Shura is mentioned twice in the Quran as a praiseworthy activity, and is a word often used in the name of parliaments in Muslim-majority countries.
Some Muslims believe that Islam requires all decisions made by and for the Muslim societies to be made by shura of the Muslim community and believe this to be the basis for implementing representative democracy. This belief is characteristic of liberal movements within Islam.
Other Muslims say that Islam requires submission to existing rulers, however they are chosen, so long as they govern according to sharia or Islamic law. This is a more traditional approach, characteristic of many centuries of Islamic history (see History of Islam).
The difference between the two appears more semantic than actual - the latter accept that the rulers must be accounted in all aspects of ruling, to ensure affairs are managed in the best possible way whether decisions were taken through consultation or not.
"Those who hearken to their Lord, and establish regular Prayer; who (conduct) their affairs by mutual consultation; who spend out of what We bestow on them for Sustenance" [are praised]
Thus it is due to mercy from Allah that you deal with them gently, and had you been rough, hard hearted, they would certainly have dispersed from around you; pardon them therefore and ask pardon for them, and take counsel with them in the affair; so when you have decided, then place your trust in Allah; surely Allah loves those who trust.
Arguments over shura begin with the debate over the succession to Muhammad. When the Islamic prophet Muhammad died in 632 CE, a tumultuous meeting at Saqifah selected Abu Bakr as his successor. This meeting did not include some of those with a strong interest in the matter -- especially Ali ibn Abi Talib, Muhammad's cousin and son-in-law. Ali and his supporters only later submitted to Abu Bakr. In later years, the party of Ali (Shi'at Ali) split from the rest of the Muslim community over this question of succession, thus splitting the ummah into Sunni and Shi'a groups.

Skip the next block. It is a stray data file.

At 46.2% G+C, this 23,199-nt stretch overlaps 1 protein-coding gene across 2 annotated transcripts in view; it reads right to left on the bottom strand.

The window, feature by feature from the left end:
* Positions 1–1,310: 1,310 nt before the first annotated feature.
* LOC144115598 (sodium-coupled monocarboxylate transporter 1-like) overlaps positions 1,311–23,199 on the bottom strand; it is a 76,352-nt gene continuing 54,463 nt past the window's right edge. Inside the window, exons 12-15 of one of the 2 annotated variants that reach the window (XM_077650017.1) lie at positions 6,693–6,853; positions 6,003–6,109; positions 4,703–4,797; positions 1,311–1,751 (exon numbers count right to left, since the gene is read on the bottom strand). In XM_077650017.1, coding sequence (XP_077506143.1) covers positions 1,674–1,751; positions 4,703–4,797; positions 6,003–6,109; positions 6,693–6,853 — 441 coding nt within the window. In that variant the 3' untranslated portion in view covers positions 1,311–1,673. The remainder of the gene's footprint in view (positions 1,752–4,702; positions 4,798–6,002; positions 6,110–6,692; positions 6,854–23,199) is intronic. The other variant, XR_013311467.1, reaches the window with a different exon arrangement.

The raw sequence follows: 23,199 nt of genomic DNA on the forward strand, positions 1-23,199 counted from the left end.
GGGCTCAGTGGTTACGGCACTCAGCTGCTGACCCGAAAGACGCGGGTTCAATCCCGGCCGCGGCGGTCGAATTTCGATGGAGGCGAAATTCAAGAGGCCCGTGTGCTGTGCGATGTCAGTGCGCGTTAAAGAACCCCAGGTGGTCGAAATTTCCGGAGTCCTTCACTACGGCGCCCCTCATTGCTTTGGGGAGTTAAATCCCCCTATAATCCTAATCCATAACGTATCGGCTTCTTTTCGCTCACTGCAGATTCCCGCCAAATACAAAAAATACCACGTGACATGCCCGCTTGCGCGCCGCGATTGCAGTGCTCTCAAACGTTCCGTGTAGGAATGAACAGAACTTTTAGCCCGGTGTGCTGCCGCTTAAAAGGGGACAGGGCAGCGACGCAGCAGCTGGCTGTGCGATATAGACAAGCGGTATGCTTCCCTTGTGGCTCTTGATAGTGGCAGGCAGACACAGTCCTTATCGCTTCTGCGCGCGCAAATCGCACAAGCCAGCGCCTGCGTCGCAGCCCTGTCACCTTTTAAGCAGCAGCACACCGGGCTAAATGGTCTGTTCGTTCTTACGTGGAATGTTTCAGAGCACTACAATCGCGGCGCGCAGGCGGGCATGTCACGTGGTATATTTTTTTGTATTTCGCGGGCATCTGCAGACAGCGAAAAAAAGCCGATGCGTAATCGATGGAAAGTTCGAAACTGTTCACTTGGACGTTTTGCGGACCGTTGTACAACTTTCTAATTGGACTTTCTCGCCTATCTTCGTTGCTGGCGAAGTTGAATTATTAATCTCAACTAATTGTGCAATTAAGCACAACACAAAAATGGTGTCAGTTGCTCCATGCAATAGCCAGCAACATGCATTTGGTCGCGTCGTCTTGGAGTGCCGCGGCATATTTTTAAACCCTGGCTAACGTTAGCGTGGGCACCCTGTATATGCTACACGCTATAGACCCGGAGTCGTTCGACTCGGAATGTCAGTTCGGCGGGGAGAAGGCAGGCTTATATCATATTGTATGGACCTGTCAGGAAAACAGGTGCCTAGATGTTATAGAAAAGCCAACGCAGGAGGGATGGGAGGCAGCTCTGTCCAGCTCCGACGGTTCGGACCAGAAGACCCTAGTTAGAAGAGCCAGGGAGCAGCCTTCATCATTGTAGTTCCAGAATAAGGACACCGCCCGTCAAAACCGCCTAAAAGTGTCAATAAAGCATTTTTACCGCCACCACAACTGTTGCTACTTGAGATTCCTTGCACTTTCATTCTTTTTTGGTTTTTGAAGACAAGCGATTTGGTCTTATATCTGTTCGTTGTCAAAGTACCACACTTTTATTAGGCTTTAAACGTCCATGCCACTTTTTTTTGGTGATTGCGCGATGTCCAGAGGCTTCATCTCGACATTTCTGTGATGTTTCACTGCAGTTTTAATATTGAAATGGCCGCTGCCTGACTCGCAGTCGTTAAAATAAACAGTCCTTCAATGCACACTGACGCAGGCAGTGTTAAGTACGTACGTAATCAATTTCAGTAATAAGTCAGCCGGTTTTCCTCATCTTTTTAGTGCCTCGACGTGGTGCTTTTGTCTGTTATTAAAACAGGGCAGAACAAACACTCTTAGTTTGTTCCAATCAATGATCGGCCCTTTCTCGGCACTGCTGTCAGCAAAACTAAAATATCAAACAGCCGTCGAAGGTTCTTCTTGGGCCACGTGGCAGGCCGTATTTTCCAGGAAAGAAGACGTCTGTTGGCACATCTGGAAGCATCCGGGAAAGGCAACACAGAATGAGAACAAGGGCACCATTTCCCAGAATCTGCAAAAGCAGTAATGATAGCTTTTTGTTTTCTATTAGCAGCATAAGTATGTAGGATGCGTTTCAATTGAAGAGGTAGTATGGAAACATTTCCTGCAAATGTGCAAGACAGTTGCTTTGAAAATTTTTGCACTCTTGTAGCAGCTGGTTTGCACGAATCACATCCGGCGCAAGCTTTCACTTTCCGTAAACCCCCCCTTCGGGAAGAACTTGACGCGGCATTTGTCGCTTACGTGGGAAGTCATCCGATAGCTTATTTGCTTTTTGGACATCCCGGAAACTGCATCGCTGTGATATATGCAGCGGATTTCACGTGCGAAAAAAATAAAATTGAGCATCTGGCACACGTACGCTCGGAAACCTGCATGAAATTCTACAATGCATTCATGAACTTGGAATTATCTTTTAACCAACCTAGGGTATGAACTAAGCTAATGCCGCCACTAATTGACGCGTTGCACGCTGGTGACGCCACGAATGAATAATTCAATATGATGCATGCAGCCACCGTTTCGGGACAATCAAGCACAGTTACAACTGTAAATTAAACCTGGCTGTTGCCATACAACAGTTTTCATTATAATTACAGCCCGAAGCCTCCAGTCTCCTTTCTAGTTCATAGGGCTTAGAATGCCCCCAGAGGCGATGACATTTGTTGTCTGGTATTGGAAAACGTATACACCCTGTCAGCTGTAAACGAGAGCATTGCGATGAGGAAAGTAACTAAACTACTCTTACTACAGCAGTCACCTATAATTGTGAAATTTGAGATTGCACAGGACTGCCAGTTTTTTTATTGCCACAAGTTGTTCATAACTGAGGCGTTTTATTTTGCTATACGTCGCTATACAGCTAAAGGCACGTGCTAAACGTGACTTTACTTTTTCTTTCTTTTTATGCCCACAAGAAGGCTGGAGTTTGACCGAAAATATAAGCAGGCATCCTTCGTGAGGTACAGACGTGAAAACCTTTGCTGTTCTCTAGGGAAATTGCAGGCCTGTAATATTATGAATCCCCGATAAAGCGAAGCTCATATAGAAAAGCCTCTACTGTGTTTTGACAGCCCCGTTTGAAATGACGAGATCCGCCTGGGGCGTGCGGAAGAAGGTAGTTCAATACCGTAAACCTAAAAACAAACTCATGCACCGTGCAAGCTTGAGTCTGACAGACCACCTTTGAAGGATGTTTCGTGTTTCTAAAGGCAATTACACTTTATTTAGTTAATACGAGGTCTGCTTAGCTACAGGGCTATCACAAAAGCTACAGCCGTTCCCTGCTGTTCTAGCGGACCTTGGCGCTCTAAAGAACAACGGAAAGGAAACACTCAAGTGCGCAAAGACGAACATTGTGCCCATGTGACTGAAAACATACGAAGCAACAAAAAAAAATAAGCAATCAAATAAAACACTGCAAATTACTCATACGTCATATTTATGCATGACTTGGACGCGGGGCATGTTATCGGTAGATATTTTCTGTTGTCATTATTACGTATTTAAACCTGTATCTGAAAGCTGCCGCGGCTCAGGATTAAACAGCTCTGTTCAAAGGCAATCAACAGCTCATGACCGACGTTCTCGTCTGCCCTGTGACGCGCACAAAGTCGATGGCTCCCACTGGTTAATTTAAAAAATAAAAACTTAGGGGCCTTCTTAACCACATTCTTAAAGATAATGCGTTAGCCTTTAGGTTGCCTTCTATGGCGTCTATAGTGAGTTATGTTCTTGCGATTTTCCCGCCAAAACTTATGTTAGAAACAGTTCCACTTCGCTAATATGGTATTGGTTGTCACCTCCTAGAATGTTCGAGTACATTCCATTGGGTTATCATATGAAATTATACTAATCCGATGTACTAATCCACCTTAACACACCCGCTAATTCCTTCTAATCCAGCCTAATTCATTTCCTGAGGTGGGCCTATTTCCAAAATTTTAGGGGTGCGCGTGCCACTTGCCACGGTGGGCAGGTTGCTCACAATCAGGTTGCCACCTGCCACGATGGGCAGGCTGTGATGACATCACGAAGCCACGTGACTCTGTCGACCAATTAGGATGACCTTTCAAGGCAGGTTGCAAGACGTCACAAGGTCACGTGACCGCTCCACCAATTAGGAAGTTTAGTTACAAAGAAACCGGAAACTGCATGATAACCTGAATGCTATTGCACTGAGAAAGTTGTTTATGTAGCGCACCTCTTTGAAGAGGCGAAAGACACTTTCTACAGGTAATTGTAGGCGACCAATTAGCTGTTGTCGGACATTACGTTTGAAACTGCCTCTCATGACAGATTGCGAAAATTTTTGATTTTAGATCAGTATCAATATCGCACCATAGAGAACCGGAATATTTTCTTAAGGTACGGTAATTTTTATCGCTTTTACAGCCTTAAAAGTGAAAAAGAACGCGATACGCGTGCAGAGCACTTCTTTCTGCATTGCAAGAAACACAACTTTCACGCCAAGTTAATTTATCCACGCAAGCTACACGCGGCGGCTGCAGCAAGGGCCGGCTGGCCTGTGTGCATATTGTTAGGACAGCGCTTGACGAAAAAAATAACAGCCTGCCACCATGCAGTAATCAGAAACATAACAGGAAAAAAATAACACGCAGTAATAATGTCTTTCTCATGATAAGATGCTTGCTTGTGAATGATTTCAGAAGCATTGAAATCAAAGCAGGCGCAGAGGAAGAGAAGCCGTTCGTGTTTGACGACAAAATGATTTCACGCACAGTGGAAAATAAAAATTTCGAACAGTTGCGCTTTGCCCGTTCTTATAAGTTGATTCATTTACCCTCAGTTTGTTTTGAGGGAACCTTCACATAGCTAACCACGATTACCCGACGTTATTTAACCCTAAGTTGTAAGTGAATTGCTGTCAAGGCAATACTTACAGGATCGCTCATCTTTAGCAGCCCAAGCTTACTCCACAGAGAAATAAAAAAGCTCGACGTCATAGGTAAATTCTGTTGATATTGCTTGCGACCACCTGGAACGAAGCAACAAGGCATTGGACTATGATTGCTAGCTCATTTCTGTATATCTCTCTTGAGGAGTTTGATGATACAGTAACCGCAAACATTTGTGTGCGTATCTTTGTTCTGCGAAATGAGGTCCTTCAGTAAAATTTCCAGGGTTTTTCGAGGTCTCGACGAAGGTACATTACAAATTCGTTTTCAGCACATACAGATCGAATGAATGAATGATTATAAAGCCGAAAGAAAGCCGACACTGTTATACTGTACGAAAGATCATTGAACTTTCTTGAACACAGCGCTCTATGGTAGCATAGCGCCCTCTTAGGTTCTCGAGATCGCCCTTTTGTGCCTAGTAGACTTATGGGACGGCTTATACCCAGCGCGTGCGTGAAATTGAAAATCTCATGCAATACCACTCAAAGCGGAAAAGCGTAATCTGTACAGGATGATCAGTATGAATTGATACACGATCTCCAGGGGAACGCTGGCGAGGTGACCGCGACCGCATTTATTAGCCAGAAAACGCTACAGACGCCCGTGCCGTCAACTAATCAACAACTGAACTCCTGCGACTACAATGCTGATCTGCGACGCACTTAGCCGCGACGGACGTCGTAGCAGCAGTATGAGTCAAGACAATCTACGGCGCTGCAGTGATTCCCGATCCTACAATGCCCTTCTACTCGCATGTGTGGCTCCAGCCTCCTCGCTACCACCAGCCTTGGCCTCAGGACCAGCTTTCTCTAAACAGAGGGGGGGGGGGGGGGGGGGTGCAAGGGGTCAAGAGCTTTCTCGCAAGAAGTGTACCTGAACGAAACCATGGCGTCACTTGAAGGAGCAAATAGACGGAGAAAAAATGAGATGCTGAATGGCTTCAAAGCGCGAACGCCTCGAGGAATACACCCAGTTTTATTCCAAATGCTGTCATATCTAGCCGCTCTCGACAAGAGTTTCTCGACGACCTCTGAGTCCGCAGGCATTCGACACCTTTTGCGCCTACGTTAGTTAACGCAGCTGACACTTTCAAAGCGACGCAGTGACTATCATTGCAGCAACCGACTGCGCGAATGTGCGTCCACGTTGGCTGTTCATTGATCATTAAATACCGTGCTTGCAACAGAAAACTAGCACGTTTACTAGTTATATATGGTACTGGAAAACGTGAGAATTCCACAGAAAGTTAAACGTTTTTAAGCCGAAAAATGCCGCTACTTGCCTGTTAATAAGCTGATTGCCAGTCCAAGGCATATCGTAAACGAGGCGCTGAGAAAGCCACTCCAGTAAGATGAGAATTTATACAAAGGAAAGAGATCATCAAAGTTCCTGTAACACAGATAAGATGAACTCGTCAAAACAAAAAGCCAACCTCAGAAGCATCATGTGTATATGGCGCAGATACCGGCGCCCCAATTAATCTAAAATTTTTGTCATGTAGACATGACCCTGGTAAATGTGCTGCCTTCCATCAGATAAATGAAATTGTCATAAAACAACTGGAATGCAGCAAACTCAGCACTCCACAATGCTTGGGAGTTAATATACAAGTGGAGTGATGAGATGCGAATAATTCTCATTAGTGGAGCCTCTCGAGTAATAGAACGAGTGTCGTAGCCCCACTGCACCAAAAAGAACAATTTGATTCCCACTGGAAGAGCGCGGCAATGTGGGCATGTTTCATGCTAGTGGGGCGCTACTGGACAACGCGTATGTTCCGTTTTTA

Sunni Muslims believe that shura is recommended in the Qur'an (though some classical jurists maintained it is obligatory), Islam's holy book, and by numerous hadith, or oral traditions of the sayings and doings of Muhammad and his companions. They say that most of the first four caliphs, or successors to Muhammad, whom they call the Four Rightly-guided Caliphs, were chosen by shura. (See Succession to Muhammad, Umar ibn al-Khattab, The election of Uthman, and Ali Ibn Abi Talib.)
Shi'a Muslims believe that Muhammad had clearly indicated that Ali was his divinely-appointed infallible successor regardless of shura, a recommendation that was ignored by the first three caliphs. Shi'a do not stress the role of shura in choosing leaders, but believe that the divine vice-regent is chosen by God, or Allah, from the lineage of Muhammad (Ahl al-Bayt). The largest Shi'a sect believes that the current imam is in "occultation", hidden away until the last days, but there are minority Shi'a who follow leaders believed to be infallible imams.
Few of the later caliphs had anything but nominal control over the many Islamic states, and none were chosen by shura; all reached power by inheritance or by might. The Muslim clergy counselled submission to rulers as long as they were Muslims but also stressed the duty of the ruler to rule by shura. They based this recommendation on the passages from the Qur'an mentioned above. The verses indicate that shura is praiseworthy but do not indicate who should be consulted, what they should be consulted about, or whether the ruler or the shura should prevail in the event the two do not agree.